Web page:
RM10,000 fine for Covid-19 offences disproportional, says analyst

Economic analyst Carmelo Ferlito says the penalty must be proportionate to the offence.

PETALING JAYA: An economic analyst has opposed the proposal to increase the maximum fine for compoundable offences under Act 342 (Prevention and Control of Infectious Diseases Act 1988) to RM10,000, saying this would be disproportionate to the offences committed.

Centre for Market Education Malaysia CEO Carmelo Ferlito said the sudden rise would harm vulnerable individuals, particularly the poor, who had already been severely affected by the pandemic.

“I wonder if the reaction is proportionate with the action (the nature of the offence).

“In the realm of justice, we always have to be sure that the penalty is proportionate to the offence,” he told FMT.

The health ministry yesterday proposed that the government increase the maximum fine for compoundable offences under Act 342 from RM1,000 to RM10,000.

Health director-general Dr Noor Hisham Abdullah said the proposal with the revised figure had been submitted to Parliament and would take some time to be passed.

Ferlito said the number of individuals punished for movement control order (MCO) offences since the beginning of the pandemic was 10 to 20 times the number of cumulative Covid-19 cases.

“Are we thus acting out of justice or driven by the lure of punishment, with the instinct of ‘teaching a lesson’? It seems like an excess of zeal is at play here,” he said.

Carmelo Ferlito

He also questioned the government’s stand in curbing the spread of the pandemic at this time, saying the ratio of people warded for the virus was only five out of one million citizens, while the virus had only killed 0.00039% of the population.

“What are we trying to achieve here? Are we sure that teaching a lesson to MCO violators is the top priority in Malaysia?” he asked.

On the ministry’s proposal to tighten border control, Ferlito said closing the borders did not guarantee that the virus would not spread.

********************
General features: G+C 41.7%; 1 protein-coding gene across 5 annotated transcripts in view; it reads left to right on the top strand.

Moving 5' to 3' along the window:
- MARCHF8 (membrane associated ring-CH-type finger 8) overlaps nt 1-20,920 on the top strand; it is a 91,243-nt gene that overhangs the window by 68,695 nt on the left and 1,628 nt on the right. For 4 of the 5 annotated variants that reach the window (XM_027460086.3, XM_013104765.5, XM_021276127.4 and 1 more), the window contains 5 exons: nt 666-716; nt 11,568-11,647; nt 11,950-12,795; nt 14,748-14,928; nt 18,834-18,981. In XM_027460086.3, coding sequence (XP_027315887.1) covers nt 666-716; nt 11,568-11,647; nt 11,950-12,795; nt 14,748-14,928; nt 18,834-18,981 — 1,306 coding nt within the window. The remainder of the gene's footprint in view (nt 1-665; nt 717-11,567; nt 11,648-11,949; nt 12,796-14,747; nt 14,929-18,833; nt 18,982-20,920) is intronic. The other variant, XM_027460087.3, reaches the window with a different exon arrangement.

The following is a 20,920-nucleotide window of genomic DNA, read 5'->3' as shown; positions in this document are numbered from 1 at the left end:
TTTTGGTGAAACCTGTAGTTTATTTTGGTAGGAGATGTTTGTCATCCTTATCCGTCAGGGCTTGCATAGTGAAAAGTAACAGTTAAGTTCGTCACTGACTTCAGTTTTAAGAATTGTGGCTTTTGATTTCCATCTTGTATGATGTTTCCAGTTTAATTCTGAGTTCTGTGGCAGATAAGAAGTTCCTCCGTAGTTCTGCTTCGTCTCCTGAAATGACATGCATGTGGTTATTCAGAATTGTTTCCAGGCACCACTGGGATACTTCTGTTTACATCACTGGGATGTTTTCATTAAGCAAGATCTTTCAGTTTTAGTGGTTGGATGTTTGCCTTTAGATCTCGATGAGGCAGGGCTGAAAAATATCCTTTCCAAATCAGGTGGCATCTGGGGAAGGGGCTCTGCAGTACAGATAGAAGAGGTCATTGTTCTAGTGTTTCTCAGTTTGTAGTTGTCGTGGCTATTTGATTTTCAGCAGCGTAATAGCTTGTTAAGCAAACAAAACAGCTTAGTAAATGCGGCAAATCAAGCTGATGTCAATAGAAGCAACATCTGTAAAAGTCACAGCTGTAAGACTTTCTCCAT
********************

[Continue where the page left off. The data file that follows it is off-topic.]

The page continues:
He said tightening or even closing Malaysia’s borders would have a devastating impact on the local economy, which would be disproportionately higher than the benefits.

“Closed borders have very much affected the tourism and food and beverage industries, with hundreds of thousands of people losing their jobs.

“In Thailand, almost three million people were laid off in the tourism industry alone. We should care about these lives at least as much as we care for Covid-19 patients. These are not inferior lives.”

He added that the situation in Malaysia seemed to be under control, with the number of cases consistently below 100 on a daily basis compared with other countries.

“Even in Europe where the number of cases surged, the number of deaths remains pretty much stable and on the low level, meaning that either the virus is less aggressive or we got a better medical protocol or, as I think, a mix of both.

“Everybody knows that risks cannot be brought down to zero; that’s a utopia. The issue is to take reasonable risks in order to avoid further collapse of economic life, which would harm the nation and the poor in particular,” he said.

He added that a regional strategy was crucial in order to mediate between the different interests at stake, calling for more coordination between Southeast Asian countries.

“Rather than complicated strategies of green corridors, it would be easier to implement and control a simple protocol of testing before reaching Malaysia, testing on arrival and proof of a medical insurance good to cover eventual Covid-19 issues.”